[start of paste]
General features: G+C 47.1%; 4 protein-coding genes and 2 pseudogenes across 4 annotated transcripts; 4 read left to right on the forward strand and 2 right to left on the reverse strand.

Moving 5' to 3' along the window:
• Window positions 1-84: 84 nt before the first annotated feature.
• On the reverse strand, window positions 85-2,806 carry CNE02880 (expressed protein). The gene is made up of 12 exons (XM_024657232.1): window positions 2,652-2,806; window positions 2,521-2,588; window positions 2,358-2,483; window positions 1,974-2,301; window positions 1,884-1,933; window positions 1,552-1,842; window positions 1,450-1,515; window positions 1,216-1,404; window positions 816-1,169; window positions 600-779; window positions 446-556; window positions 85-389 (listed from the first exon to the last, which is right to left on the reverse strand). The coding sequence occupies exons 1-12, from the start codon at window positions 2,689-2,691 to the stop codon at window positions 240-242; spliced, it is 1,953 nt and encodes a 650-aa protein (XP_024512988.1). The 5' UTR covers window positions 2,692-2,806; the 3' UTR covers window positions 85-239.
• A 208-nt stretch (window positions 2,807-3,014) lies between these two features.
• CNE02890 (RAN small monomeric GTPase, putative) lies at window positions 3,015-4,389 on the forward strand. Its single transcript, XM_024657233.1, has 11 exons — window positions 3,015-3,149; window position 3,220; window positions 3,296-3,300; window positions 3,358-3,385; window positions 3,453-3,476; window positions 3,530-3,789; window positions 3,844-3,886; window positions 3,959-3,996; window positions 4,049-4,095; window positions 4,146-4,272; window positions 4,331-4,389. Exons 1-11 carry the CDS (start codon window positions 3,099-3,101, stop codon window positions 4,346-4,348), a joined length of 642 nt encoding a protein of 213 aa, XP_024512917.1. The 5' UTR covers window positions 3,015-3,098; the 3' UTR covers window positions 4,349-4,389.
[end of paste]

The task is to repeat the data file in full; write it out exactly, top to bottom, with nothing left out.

General features: G+C 47.1%; 4 protein-coding genes and 2 pseudogenes across 4 annotated transcripts; 4 read left to right on the forward strand and 2 right to left on the reverse strand.

Moving 5' to 3' along the window:
• Window positions 1-84: 84 nt before the first annotated feature.
• On the reverse strand, window positions 85-2,806 carry CNE02880 (expressed protein). The gene is made up of 12 exons (XM_024657232.1): window positions 2,652-2,806; window positions 2,521-2,588; window positions 2,358-2,483; window positions 1,974-2,301; window positions 1,884-1,933; window positions 1,552-1,842; window positions 1,450-1,515; window positions 1,216-1,404; window positions 816-1,169; window positions 600-779; window positions 446-556; window positions 85-389 (listed from the first exon to the last, which is right to left on the reverse strand). The coding sequence occupies exons 1-12, from the start codon at window positions 2,689-2,691 to the stop codon at window positions 240-242; spliced, it is 1,953 nt and encodes a 650-aa protein (XP_024512988.1). The 5' UTR covers window positions 2,692-2,806; the 3' UTR covers window positions 85-239.
• A 208-nt stretch (window positions 2,807-3,014) lies between these two features.
• CNE02890 (RAN small monomeric GTPase, putative) lies at window positions 3,015-4,389 on the forward strand. Its single transcript, XM_024657233.1, has 11 exons — window positions 3,015-3,149; window position 3,220; window positions 3,296-3,300; window positions 3,358-3,385; window positions 3,453-3,476; window positions 3,530-3,789; window positions 3,844-3,886; window positions 3,959-3,996; window positions 4,049-4,095; window positions 4,146-4,272; window positions 4,331-4,389. Exons 1-11 carry the CDS (start codon window positions 3,099-3,101, stop codon window positions 4,346-4,348), a joined length of 642 nt encoding a protein of 213 aa, XP_024512917.1. The 5' UTR covers window positions 3,015-3,098; the 3' UTR covers window positions 4,349-4,389.